Krakow is supposedly the new Budapest. After our one day driving through the more famous city, we were impressed, but holding judgement as to which one we prefer. Leaving Krakow yesterday, we still hadn’t decided – we needed to spend at least one day walking the streets to get much more of a feel for the more famous spot. We’ve done it now, and while only a couple of days in a place doesn’t qualify you to say much, it is sufficient for a quick observation or two.
We can see how Budapest earned its reputation. It truly is a vast, grand, magnificent, majestic, beautiful, ornate city.
It is much bigger than Krakow, much more spread out, with far more attractions and fancier architecture. But that is not to say the Polish equivalent is a poor cousin. It’s just different. It’s smaller, cosier, more intimate, more easily walked around. Of particular interest to our pocket, is that Poland is cheaper than Hungary; transport-wise, accommodation-wise, food-wise and attractions-wise. And whereas Krakow has at least one bakery on every single street, we had to hunt for affordable food in Budapest. One reader had recommended two delicious things to sample on the street, but we were unable to find either. And we are now assuming “streetfood” is a generic term for food available in a cafe or restuarant – there were no sellers with food LITERALLY on the streets as in other places we’ve been. (Ah well, we have another day; we’ll track down that cheesey-garlicy-sourCreamy fried dough and those drum cakes yet!)
Budapest. Our little local guidebook informs us there are six pages worth of museums to visit. Almost as many churches. We can take any number of themed walking tours or a hop-on, hop-off bus tour or an amphibious vehicle tour on road and river, or go on a variety of pub crawls, or visit Europe’s largest functioning synagogue or largest parliament or one of many theatres and concert halls or one of the almost-a-hundred thermal springs or dozen medicinal baths (did you know that 19 million gallons of thermal water rise to the surface here every day? no, we didn’t either)…..there sure are sights to see in Budapest.
We do what we are familiar with. We take a walk. Time being short here, we make a note of “places not to be missed”, determine to get over the river to the castle on the Buda side tomorrow, and today to see as much as we can on the Pest side. If there’s time we’ll stop in the middle of the river – on Margaret Island, where apparently there is a UNESCO-protected water tower, a musical well, an open-air stage, a church, the ruins of a several centuries old nunnery, not to mention hotels, eateries, a beach and swimming pool (brrr, bit cold for that!)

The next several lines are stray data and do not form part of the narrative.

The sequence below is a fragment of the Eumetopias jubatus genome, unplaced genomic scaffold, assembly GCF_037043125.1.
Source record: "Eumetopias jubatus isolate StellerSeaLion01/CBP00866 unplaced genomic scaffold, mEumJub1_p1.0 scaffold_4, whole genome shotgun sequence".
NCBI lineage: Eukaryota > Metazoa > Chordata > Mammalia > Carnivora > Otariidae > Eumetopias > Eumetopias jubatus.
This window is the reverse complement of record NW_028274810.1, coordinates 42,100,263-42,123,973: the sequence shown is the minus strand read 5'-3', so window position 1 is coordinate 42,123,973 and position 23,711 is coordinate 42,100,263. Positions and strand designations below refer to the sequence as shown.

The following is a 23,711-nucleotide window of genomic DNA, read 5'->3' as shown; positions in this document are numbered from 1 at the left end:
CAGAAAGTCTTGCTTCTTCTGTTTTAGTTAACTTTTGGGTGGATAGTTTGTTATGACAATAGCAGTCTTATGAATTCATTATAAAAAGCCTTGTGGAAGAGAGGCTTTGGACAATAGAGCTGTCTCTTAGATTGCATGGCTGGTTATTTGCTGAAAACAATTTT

Parliament buildings, the biggest in Europe.
(you get much better pictures from the other side of the river like we did last time we were here)
The Danube promenade.
Chain Bridge, the oldest in Budapest.
St Stephen’s Basilica
….relatively recently constructed (not even a couple-a hundred years ago)….before it was completed, the big dome collapsed inwards…..it’s a merging of western christianity and eastern king-saints….as ornate as anything in the Vatican City – not an inch unadorned, everywhere glittering with gold…..when the town planners designed the area, they designated a gigantic space for a cathedral (couldn’t imagine that happening in NZ)
Andrassy Avenue, under which the oldest underground train line in Europe hides (and still operates). The avenue, where there used to be a lane for the gentlemen to go riding. The avenue, which is filled with all sorts of famous buildings that we read about pre-walking and failed to observe once on the road. Oh, except for the Opera House. And in the brochures the avenue looked much more impressive – I think you need to see it in summer when the trees are green! Here are a couple of our officially poor photos, real “nothing shots”:
Taking this walk, we also happened upon stirring monuments:
What a grim reality – people executed at the edge of the Danube. Further up the road, people executed in the square outside parliament.
We contemplated that perhaps it is living through these and other similar experiences that gives people the boldness to plant such thoughts on public land (we can’t see this happening in NZ – far too emotive, far too strongly-worded, far too un-PC):
And we happened upon a lot of very big men sitting on very big chairs. Very Big.
Budapest or Krakow? We like them both, each for their own character.
Tags: 2008/09, food, history, justice, postcard: Hungary, recreation, transport